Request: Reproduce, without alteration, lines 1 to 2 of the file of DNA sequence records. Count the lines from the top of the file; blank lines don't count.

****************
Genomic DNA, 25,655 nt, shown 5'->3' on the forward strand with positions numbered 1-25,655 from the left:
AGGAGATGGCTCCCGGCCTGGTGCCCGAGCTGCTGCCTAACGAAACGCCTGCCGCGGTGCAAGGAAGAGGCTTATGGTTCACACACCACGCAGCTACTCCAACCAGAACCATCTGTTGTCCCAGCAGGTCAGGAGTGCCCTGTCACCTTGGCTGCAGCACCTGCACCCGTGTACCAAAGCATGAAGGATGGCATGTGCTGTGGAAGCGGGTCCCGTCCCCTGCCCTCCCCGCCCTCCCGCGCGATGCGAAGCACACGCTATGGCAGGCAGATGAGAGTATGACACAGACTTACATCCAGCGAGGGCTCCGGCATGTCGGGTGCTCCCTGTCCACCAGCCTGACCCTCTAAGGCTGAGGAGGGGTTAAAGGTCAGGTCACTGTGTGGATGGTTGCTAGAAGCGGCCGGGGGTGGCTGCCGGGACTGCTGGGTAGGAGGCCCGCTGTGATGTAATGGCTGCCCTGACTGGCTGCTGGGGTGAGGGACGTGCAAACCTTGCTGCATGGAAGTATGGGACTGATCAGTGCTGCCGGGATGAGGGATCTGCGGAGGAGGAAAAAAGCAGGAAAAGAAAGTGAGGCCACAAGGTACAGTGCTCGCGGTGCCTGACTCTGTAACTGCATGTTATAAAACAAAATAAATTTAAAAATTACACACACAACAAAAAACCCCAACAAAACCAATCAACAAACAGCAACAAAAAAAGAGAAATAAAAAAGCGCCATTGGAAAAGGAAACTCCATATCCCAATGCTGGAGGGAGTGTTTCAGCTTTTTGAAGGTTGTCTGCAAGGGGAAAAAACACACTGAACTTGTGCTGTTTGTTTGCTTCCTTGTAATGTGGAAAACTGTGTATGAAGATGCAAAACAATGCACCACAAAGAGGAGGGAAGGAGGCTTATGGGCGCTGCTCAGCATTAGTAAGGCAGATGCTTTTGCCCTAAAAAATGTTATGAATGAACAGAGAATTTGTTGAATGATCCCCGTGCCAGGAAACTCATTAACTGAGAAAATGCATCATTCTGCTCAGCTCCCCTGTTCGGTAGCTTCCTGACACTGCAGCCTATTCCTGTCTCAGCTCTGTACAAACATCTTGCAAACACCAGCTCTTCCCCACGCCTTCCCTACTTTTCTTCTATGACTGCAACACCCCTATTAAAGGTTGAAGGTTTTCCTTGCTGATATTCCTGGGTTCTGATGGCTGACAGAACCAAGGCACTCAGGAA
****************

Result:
Genomic DNA, 25,655 nt, shown 5'->3' on the forward strand with positions numbered 1-25,655 from the left:
AGGAGATGGCTCCCGGCCTGGTGCCCGAGCTGCTGCCTAACGAAACGCCTGCCGCGGTGCAAGGAAGAGGCTTATGGTTCACACACCACGCAGCTACTCCAACCAGAACCATCTGTTGTCCCAGCAGGTCAGGAGTGCCCTGTCACCTTGGCTGCAGCACCTGCACCCGTGTACCAAAGCATGAAGGATGGCATGTGCTGTGGAAGCGGGTCCCGTCCCCTGCCCTCCCCGCCCTCCCGCGCGATGCGAAGCACACGCTATGGCAGGCAGATGAGAGTATGACACAGACTTACATCCAGCGAGGGCTCCGGCATGTCGGGTGCTCCCTGTCCACCAGCCTGACCCTCTAAGGCTGAGGAGGGGTTAAAGGTCAGGTCACTGTGTGGATGGTTGCTAGAAGCGGCCGGGGGTGGCTGCCGGGACTGCTGGGTAGGAGGCCCGCTGTGATGTAATGGCTGCCCTGACTGGCTGCTGGGGTGAGGGACGTGCAAACCTTGCTGCATGGAAGTATGGGACTGATCAGTGCTGCCGGGATGAGGGATCTGCGGAGGAGGAAAAAAGCAGGAAAAGAAAGTGAGGCCACAAGGTACAGTGCTCGCGGTGCCTGACTCTGTAACTGCATGTTATAAAACAAAATAAATTTAAAAATTACACACACAACAAAAAACCCCAACAAAACCAATCAACAAACAGCAACAAAAAAAGAGAAATAAAAAAGCGCCATTGGAAAAGGAAACTCCATATCCCAATGCTGGAGGGAGTGTTTCAGCTTTTTGAAGGTTGTCTGCAAGGGGAAAAAACACACTGAACTTGTGCTGTTTGTTTGCTTCCTTGTAATGTGGAAAACTGTGTATGAAGATGCAAAACAATGCACCACAAAGAGGAGGGAAGGAGGCTTATGGGCGCTGCTCAGCATTAGTAAGGCAGATGCTTTTGCCCTAAAAAATGTTATGAATGAACAGAGAATTTGTTGAATGATCCCCGTGCCAGGAAACTCATTAACTGAGAAAATGCATCATTCTGCTCAGCTCCCCTGTTCGGTAGCTTCCTGACACTGCAGCCTATTCCTGTCTCAGCTCTGTACAAACATCTTGCAAACACCAGCTCTTCCCCACGCCTTCCCTACTTTTCTTCTATGACTGCAACACCCCTATTAAAGGTTGAAGGTTTTCCTTGCTGATATTCCTGGGTTCTGATGGCTGACAGAACCAAGGCACTCAGGAA